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Resist the Urge to Prejudge Older Clients

February 4, 2015

Don’t make assumptions about older clients. They don’t want to be put out to pasture, and they don’t all want conservative investment plans. That’s the big takeaway from an Advisor Perspectives post by practice-management consultant Dan Richards.

Different retirees have different emotional “hot buttons,” writes Richards. For advisors who want to become “go-to” resources for over-65 clients, he recommends “changing the focus” of their conversations and “rethinking the areas where [they] build expertise.”

It helps the whole process, says Richards, if you avoid putting all retirees into the same basket. One advisor tells Richards she has clients in their mid eighties with behavioral characteristics of those in their fifties. So, instead of “prejudging” older clients, she uses financial author Michael Stein’s system of sizing them up.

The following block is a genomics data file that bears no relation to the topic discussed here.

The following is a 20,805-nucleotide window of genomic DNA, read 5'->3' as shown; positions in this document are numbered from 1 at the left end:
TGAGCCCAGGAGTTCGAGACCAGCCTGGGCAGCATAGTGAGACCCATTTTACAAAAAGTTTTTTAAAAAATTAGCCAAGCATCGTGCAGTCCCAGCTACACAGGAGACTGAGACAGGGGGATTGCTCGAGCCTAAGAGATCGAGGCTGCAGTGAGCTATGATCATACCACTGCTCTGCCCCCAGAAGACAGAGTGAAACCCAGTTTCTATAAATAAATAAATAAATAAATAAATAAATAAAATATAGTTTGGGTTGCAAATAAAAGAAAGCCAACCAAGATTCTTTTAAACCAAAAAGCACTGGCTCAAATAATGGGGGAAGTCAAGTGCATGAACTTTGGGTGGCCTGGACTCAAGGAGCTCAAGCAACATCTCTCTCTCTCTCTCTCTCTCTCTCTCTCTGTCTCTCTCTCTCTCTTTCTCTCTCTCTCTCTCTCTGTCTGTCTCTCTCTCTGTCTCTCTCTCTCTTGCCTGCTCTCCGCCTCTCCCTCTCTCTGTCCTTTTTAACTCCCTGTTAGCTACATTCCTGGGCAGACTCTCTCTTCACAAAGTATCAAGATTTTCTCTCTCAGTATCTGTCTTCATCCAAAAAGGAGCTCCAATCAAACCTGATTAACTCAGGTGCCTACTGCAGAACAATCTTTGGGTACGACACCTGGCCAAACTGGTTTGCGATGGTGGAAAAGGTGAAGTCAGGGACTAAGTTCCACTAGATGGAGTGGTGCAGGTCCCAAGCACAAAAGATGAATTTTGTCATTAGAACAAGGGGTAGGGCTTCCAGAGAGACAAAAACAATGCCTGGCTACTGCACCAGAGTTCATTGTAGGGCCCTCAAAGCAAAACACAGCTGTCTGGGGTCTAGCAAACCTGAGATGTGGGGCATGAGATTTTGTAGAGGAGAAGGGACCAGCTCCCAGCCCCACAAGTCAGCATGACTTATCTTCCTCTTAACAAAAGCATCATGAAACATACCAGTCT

In this system, older clients are put into three distinct life phases, characterized as “go-go,” “slow-go” and “no-go.” Clients in each phase have distinct emotional hot buttons. For example, the blog identifies travel as a common interest for those in the go-go stage of life. Meanwhile, clients further along in retirement mention “downsizing” and “decluttering” as key areas of focus.

Even more specifically, some advisors take a close look at seniors’ personality quirks in dealing with money. Richards says clients often fall into two distinct categories: those who feel better when their FA talks about avoiding losses, and those who respond better when wealth-creation strategies are discussed.

Of course, building strong bonds with retirees takes teamwork. “I’ve learned that some of my support staff just don’t have the patience,” one advisor tells Richards. But he says a particular staffer, who is older, “has a natural warmth and interest that my older clients love.”

By Murray Coleman
  • To read the Advisor Perspectives article cited in this story, click here.